Really, this game couldn't have been teed up much better for Philly: We were home, well-rested after Wednesday's weird-ass cancellation, against a 7-12 team we nearly beat early in the season, who were on the second night of a back-to-back after ceding a tough one to the Grizzlies -- and we had Joel Embiid for up to 28 minutes. If this one was to be a laugher by early in the fourth quarter, you'd almost have to assume that it'd been the Sixers who put it to bed early. 

Instead, the Sixers slumped horribly from the field in the first quarter, missing bunny after bunny and plenty of open jumpers, as they dug themselves a hole they were never quite able to climb out of. Philly kept it manageable and D.J. Augustin and Nik Vucevic caught fire for Orlando in the third quarter, and the game was suddenly in Timothe Luwawu-Cabarrot territory before we could even process what was happening. 

Of course, you can't blame Embiid for this one. Though JoJo was a little out of sorts defensively on this one -- and personally, I really wish he'd stop trapping five feet outside the arc, it may cause panic in the Magic's ball-handlers but it really seems to compromise our own half-court D -- he still finished with a resounding 25-10-4 with three triples, and for the first time in his young career, 0 turnovers. (I coulda swore I saw at least one, but so says the box score, anyway.) Just another game for the Process, though the Sixers (for some reason) needed him to be immaculate last night, and he was merely phenomenal.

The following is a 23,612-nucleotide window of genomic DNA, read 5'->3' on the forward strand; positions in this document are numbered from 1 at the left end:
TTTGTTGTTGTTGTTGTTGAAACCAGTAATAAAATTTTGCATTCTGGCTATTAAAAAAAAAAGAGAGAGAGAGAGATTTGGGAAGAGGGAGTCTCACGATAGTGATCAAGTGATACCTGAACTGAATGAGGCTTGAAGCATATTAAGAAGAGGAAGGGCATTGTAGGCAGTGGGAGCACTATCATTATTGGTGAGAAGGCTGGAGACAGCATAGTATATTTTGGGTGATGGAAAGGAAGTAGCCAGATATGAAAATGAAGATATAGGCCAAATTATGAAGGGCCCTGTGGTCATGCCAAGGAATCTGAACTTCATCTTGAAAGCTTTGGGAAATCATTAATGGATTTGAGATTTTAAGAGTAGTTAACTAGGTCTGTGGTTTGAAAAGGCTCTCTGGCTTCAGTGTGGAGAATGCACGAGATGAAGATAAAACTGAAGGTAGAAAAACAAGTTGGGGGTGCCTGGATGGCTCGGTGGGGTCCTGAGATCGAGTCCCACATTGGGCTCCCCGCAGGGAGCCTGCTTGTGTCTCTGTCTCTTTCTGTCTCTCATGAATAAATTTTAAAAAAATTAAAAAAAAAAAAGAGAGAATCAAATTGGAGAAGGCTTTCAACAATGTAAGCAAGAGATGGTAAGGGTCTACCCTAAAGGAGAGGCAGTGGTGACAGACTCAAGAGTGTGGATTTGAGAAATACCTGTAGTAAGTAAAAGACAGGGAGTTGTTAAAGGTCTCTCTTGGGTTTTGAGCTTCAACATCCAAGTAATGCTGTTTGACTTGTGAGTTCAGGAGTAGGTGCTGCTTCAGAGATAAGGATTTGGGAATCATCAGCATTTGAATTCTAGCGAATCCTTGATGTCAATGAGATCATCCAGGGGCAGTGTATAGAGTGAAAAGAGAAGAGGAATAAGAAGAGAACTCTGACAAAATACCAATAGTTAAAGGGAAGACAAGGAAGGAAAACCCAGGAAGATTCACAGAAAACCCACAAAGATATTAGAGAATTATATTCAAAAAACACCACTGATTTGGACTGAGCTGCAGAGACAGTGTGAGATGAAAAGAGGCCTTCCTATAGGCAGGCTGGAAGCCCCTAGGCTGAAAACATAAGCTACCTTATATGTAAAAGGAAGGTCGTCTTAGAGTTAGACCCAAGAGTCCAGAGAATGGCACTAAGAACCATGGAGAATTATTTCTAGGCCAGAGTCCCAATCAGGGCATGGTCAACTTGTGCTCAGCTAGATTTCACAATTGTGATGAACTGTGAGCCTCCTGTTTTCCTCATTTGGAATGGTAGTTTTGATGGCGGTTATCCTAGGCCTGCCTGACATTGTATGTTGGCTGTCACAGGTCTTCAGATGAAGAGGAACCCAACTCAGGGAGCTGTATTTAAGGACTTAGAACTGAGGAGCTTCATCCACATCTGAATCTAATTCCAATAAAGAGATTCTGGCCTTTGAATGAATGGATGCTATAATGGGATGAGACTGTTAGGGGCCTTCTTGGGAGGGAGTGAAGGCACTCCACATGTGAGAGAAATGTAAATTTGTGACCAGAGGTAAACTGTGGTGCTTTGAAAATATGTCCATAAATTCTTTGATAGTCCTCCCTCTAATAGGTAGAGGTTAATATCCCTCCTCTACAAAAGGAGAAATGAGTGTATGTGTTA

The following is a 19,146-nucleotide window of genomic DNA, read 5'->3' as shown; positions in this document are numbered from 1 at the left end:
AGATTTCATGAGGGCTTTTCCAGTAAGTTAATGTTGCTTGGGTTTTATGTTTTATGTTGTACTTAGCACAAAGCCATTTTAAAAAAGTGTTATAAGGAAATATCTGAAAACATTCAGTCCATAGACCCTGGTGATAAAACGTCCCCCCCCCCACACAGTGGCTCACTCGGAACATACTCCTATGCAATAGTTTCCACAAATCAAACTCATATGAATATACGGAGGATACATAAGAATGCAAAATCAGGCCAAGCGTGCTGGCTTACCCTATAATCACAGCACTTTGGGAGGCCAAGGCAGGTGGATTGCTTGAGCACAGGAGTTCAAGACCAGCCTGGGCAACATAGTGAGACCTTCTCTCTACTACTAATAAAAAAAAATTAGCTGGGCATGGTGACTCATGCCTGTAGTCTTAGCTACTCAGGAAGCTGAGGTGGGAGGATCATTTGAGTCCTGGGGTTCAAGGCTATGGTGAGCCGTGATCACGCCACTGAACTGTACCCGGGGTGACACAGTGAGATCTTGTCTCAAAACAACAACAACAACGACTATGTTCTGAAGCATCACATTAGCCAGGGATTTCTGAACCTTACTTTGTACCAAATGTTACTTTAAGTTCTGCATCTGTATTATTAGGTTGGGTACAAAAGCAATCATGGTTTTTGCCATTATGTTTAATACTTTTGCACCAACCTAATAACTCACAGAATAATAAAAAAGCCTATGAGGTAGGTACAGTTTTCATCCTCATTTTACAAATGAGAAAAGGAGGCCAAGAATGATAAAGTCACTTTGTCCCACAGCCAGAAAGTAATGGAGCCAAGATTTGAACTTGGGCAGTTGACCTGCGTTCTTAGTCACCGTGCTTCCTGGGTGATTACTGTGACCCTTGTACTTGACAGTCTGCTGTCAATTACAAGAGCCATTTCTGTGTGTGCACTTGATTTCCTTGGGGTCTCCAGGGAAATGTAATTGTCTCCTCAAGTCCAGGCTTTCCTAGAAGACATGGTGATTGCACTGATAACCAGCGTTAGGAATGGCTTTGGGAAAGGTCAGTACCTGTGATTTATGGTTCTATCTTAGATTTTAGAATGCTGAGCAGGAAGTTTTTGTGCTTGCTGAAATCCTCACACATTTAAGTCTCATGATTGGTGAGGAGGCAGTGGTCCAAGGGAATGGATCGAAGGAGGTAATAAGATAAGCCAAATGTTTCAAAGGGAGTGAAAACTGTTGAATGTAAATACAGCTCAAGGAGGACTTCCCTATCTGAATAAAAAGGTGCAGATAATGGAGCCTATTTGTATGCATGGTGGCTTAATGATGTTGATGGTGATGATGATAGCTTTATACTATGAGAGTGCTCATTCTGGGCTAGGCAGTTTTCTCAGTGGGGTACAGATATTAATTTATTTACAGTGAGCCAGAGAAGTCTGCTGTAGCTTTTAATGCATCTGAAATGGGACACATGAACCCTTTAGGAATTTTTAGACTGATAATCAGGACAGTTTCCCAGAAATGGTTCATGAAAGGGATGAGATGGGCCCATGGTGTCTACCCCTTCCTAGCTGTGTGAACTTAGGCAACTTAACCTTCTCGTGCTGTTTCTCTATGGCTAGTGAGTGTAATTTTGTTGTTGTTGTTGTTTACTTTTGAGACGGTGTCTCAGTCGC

Less phenomenal were the rest of the Sixers' shooters. Our bench in particular was absolutely putrid, going a combined 0-12 from three, with Nik Stauskas's streak of consecutive games with a three snapped at 15 after his scoreless, 0-6 performance. (Five assists for Sauce, at least.) Jahlil posted a dominant stat line of 16 and 13 (on 8-10 shooting) but was again hapless on defense, ending a team-worst -19 for the night. And Dario Saric's slumping continued with a 1-5 shooting outing with no rebounds or assists, likely his worst game of the season. 

It was a surprisingly listless effort from a team that should have looked much sharper, and the most positive non-Joel-related thing to be said about it is that it's (sort of) nice to finally have expectations high enough to have them let down. It'll be a lot harder for Philly to let down tonight against the Celtics, without JoJo, against a pretty good and mostly healthy Boston team. But that's five losses in a row already for the improving Sixers, and it'd be nice to cut off that streak soon, before it starts threatening double digits -- we could certainly do with being done with those for the forseeable future.